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When I ride on the road with someone (in the country), I try to ride on his side, and then when a car comes, I pull back in. This way, we can talk and have more fun during the trip.

Sometimes, I don't have to time to do this, and I get honked, or overtaken really close (like to give me a lesson), and I feel that I'm not in my right to be side by side with another bike.
Anyway, the Swiss law seems to be on my side but I feel it can be subject to interpretation.

What do you think? What do you do in my situation?

Here are the rules written on the Swiss Touring Club (TCS) website:

French

Les cyclistes ne peuvent rouler côte à côte que dans certaines situations et pour autant que le trafic n’en soit pas gêné :

Groupes de plus de 10 personnes
Sur des itinéraires cyclables balisés ou des routes secondaires
Sur les pistes cyclables
Dans les zones de rencontre

Excepté dans les situations mentionnées ci-dessus, les cyclistes doivent rouler les uns derrière les autres.

English

Cyclists can travel side by side only in certain conditions, and if they don't disturb the traffic:

Groups of more than 10 people
On cycling itinerary and secondary roads1
On cycling lanes
In meetup zones

Except in the above situation, cyclists must ride one after another.

1:This is where the situation I'm describing takes place.

So as you see, it is subject to interpretation. What is a "secondary road"? What do they mean by "disturb the traffic"?

  • 1
    "Disturbing the traffic" basically means getting in people's way. Most countries have classifications of roads according to their importance, so you'd have to look up exactly what a secondary road is in Switzerland but, roughly speaking, "not the biggest, most important roads when considered on the national scale." – David Richerby Nov 9 '17 at 11:38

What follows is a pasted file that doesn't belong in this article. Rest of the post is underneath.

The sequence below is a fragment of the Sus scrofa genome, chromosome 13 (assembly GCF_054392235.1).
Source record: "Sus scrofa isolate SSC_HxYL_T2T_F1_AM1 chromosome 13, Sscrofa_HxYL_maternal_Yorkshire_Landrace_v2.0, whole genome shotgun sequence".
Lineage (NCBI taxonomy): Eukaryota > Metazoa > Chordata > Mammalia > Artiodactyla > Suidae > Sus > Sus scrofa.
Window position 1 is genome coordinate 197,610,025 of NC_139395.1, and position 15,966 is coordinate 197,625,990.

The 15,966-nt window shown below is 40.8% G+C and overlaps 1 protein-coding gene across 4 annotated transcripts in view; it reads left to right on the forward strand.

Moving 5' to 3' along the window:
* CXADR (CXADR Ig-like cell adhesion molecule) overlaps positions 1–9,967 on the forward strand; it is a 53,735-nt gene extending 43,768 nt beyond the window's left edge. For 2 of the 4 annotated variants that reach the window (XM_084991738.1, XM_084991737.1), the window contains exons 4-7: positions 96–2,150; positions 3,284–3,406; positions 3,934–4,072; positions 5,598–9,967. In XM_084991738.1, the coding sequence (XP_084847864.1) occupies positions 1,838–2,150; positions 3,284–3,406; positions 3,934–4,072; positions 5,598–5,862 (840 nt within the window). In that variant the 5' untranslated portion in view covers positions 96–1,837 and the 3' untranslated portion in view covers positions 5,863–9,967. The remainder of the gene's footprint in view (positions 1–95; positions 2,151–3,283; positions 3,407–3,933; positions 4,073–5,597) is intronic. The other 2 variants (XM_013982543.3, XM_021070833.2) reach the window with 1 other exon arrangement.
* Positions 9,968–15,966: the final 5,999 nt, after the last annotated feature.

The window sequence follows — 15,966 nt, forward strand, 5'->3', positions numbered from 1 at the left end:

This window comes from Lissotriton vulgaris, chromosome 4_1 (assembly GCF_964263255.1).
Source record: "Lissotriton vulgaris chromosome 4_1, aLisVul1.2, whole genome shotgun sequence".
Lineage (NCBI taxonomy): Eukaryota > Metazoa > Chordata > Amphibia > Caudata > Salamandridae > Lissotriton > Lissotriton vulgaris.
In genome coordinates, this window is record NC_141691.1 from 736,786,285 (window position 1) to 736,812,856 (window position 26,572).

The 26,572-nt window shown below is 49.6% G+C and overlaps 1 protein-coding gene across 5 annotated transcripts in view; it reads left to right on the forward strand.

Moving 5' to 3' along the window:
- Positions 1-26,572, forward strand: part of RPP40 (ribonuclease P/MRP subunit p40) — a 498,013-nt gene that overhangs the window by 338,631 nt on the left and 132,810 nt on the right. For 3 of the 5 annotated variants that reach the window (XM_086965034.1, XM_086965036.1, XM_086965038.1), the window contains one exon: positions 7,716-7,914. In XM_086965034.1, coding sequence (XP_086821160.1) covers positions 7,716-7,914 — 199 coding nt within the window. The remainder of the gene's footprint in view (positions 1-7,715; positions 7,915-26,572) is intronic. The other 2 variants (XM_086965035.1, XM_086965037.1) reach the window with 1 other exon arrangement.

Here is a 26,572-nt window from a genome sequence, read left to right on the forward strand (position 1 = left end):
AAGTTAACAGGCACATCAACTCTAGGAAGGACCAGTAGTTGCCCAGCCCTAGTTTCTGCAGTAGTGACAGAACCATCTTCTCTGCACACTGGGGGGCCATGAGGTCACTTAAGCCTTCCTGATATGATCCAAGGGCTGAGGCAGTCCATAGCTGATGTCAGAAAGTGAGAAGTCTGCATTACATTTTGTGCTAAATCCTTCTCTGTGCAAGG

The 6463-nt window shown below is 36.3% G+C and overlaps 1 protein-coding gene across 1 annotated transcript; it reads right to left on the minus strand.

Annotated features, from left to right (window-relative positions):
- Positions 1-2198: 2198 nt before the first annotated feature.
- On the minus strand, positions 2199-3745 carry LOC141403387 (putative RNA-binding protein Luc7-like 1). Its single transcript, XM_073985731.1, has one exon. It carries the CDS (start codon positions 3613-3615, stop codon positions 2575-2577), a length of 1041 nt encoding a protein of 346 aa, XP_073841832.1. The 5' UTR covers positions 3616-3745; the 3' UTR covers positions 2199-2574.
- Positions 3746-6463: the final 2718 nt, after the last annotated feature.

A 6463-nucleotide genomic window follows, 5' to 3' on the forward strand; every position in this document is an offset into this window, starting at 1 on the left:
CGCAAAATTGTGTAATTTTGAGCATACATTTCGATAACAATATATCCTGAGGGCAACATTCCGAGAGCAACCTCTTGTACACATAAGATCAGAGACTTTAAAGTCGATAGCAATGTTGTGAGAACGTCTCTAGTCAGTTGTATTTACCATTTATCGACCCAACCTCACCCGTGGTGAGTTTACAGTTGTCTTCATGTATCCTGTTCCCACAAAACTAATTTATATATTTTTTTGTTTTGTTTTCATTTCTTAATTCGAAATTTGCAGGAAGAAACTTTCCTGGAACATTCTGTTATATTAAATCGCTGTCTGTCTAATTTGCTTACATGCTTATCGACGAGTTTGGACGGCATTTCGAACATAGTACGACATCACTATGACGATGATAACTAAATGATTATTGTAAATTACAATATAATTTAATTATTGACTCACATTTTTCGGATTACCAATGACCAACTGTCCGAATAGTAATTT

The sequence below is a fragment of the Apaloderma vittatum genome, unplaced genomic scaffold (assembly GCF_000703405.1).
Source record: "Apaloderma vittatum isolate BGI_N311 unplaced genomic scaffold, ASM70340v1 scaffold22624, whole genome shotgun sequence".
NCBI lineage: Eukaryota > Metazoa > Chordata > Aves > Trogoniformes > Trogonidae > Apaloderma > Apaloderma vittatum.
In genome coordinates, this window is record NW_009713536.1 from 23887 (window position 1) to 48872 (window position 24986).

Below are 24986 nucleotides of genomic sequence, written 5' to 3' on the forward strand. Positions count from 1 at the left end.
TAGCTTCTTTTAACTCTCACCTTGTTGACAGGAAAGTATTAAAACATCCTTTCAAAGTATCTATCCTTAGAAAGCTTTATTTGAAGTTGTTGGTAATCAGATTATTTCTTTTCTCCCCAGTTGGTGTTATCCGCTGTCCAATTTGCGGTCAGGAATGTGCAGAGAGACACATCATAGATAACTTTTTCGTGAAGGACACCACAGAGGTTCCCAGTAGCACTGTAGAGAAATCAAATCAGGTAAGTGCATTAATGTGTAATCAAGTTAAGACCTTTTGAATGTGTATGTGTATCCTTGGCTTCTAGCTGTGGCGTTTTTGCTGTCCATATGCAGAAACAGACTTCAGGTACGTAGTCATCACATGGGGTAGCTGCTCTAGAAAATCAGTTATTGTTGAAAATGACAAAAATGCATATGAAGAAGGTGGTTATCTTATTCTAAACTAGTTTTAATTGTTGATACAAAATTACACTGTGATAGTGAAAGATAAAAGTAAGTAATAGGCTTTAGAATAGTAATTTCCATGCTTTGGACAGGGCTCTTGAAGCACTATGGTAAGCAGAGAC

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    I should note that the rules on this are highly sensitive to local laws. In the US some states permit 2-abreast and some don't. – Daniel R Hicks Nov 9 '17 at 13:12
  • Where I live cyclists are largely despised because far too many 'Assert there right to be inconsiderate'. Clearly if you are getting honked at, drivers don;t liek what you are doing. You may be legally in the right, but annoyed enough drivers stereo type and have a way of getting back at cyclists. Its not rational, but ultimately when you consider what happens when 2000kg of steel and plastic vs a 100kg bag of water at speed, what mindset do you want the car driver to have? – mattnz Nov 9 '17 at 20:45
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    Thanks for all your answers ! I wanted more to create a discussion about what you do in this situation where the rules are subject to interpretation, and when it seems that common sense is asked. – Akah Nov 10 '17 at 8:03
4

EDIT: safety first. Even if you are allowed to ride side by side in exact situation, be ready to pull back if there is any threat that bad driver would try to push you off the road. Have a camrecorder if possible and submit recording after all to local police.

It depends on your local regulations. It would be nice if you would post here apropriate extract from swiss road regulations.

In Poland, where I live, riding side by side is legal under some circumstances.

It is exceptionally allowed for the cyclist to ride on the road next to another bicycle or moped if it does not road traffic or it does not jeopardize the safety of road traffic.